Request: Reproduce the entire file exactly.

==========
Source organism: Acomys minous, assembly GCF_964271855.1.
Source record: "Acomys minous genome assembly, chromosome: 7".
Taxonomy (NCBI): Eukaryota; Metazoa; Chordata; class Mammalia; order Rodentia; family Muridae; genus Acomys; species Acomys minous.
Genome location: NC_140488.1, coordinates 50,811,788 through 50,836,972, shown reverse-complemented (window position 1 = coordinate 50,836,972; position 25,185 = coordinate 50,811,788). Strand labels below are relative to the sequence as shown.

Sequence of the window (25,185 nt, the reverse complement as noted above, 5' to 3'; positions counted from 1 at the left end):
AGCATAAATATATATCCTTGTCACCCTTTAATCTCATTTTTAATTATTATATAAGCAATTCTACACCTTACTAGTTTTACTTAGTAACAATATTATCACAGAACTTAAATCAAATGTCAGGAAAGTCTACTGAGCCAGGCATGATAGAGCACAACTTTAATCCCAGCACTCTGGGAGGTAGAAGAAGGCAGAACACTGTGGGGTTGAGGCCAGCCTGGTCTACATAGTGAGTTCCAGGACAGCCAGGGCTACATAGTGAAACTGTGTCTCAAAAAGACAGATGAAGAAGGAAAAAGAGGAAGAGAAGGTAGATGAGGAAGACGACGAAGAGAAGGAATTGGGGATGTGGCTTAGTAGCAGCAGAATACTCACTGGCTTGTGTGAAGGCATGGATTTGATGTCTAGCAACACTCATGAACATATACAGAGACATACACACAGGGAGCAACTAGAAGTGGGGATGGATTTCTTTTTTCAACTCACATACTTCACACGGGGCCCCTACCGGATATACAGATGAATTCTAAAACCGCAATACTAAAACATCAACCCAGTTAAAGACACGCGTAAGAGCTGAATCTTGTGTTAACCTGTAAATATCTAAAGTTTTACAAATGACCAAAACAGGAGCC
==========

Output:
Source organism: Acomys minous, assembly GCF_964271855.1.
Source record: "Acomys minous genome assembly, chromosome: 7".
Taxonomy (NCBI): Eukaryota; Metazoa; Chordata; class Mammalia; order Rodentia; family Muridae; genus Acomys; species Acomys minous.
Genome location: NC_140488.1, coordinates 50,811,788 through 50,836,972, shown reverse-complemented (window position 1 = coordinate 50,836,972; position 25,185 = coordinate 50,811,788). Strand labels below are relative to the sequence as shown.

Sequence of the window (25,185 nt, the reverse complement as noted above, 5' to 3'; positions counted from 1 at the left end):
AGCATAAATATATATCCTTGTCACCCTTTAATCTCATTTTTAATTATTATATAAGCAATTCTACACCTTACTAGTTTTACTTAGTAACAATATTATCACAGAACTTAAATCAAATGTCAGGAAAGTCTACTGAGCCAGGCATGATAGAGCACAACTTTAATCCCAGCACTCTGGGAGGTAGAAGAAGGCAGAACACTGTGGGGTTGAGGCCAGCCTGGTCTACATAGTGAGTTCCAGGACAGCCAGGGCTACATAGTGAAACTGTGTCTCAAAAAGACAGATGAAGAAGGAAAAAGAGGAAGAGAAGGTAGATGAGGAAGACGACGAAGAGAAGGAATTGGGGATGTGGCTTAGTAGCAGCAGAATACTCACTGGCTTGTGTGAAGGCATGGATTTGATGTCTAGCAACACTCATGAACATATACAGAGACATACACACAGGGAGCAACTAGAAGTGGGGATGGATTTCTTTTTTCAACTCACATACTTCACACGGGGCCCCTACCGGATATACAGATGAATTCTAAAACCGCAATACTAAAACATCAACCCAGTTAAAGACACGCGTAAGAGCTGAATCTTGTGTTAACCTGTAAATATCTAAAGTTTTACAAATGACCAAAACAGGAGCC